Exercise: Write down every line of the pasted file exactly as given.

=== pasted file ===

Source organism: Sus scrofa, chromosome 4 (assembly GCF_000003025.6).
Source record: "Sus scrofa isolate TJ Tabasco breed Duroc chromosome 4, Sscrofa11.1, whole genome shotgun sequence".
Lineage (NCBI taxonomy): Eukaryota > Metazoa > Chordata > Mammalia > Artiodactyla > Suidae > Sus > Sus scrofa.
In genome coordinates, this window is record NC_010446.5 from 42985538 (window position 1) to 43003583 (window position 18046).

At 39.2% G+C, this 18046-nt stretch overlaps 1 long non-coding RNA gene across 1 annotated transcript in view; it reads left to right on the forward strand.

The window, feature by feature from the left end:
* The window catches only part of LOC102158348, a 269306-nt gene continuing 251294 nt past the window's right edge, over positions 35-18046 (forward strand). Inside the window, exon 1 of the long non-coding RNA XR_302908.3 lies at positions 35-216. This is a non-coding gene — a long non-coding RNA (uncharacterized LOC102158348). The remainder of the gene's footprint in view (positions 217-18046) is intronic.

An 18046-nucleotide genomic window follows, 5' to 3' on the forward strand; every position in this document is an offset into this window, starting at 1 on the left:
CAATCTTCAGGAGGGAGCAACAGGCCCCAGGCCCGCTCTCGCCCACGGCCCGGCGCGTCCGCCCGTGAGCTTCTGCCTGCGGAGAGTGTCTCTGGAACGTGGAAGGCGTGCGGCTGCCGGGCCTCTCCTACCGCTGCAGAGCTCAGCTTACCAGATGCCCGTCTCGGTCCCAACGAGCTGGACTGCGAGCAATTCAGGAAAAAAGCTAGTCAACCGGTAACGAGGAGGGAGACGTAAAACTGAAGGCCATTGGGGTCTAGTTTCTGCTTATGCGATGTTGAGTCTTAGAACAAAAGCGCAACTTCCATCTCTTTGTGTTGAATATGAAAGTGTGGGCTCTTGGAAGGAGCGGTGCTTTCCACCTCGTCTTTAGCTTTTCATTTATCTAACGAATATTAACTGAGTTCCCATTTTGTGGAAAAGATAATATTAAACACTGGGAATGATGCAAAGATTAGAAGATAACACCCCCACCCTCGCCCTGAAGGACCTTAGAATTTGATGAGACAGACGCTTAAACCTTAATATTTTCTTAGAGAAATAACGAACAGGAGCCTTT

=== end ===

Source organism: Sus scrofa, chromosome 4 (assembly GCF_000003025.6).
Source record: "Sus scrofa isolate TJ Tabasco breed Duroc chromosome 4, Sscrofa11.1, whole genome shotgun sequence".
Lineage (NCBI taxonomy): Eukaryota > Metazoa > Chordata > Mammalia > Artiodactyla > Suidae > Sus > Sus scrofa.
In genome coordinates, this window is record NC_010446.5 from 42985538 (window position 1) to 43003583 (window position 18046).

At 39.2% G+C, this 18046-nt stretch overlaps 1 long non-coding RNA gene across 1 annotated transcript in view; it reads left to right on the forward strand.

The window, feature by feature from the left end:
* The window catches only part of LOC102158348, a 269306-nt gene continuing 251294 nt past the window's right edge, over positions 35-18046 (forward strand). Inside the window, exon 1 of the long non-coding RNA XR_302908.3 lies at positions 35-216. This is a non-coding gene — a long non-coding RNA (uncharacterized LOC102158348). The remainder of the gene's footprint in view (positions 217-18046) is intronic.

An 18046-nucleotide genomic window follows, 5' to 3' on the forward strand; every position in this document is an offset into this window, starting at 1 on the left:
CAATCTTCAGGAGGGAGCAACAGGCCCCAGGCCCGCTCTCGCCCACGGCCCGGCGCGTCCGCCCGTGAGCTTCTGCCTGCGGAGAGTGTCTCTGGAACGTGGAAGGCGTGCGGCTGCCGGGCCTCTCCTACCGCTGCAGAGCTCAGCTTACCAGATGCCCGTCTCGGTCCCAACGAGCTGGACTGCGAGCAATTCAGGAAAAAAGCTAGTCAACCGGTAACGAGGAGGGAGACGTAAAACTGAAGGCCATTGGGGTCTAGTTTCTGCTTATGCGATGTTGAGTCTTAGAACAAAAGCGCAACTTCCATCTCTTTGTGTTGAATATGAAAGTGTGGGCTCTTGGAAGGAGCGGTGCTTTCCACCTCGTCTTTAGCTTTTCATTTATCTAACGAATATTAACTGAGTTCCCATTTTGTGGAAAAGATAATATTAAACACTGGGAATGATGCAAAGATTAGAAGATAACACCCCCACCCTCGCCCTGAAGGACCTTAGAATTTGATGAGACAGACGCTTAAACCTTAATATTTTCTTAGAGAAATAACGAACAGGAGCCTTT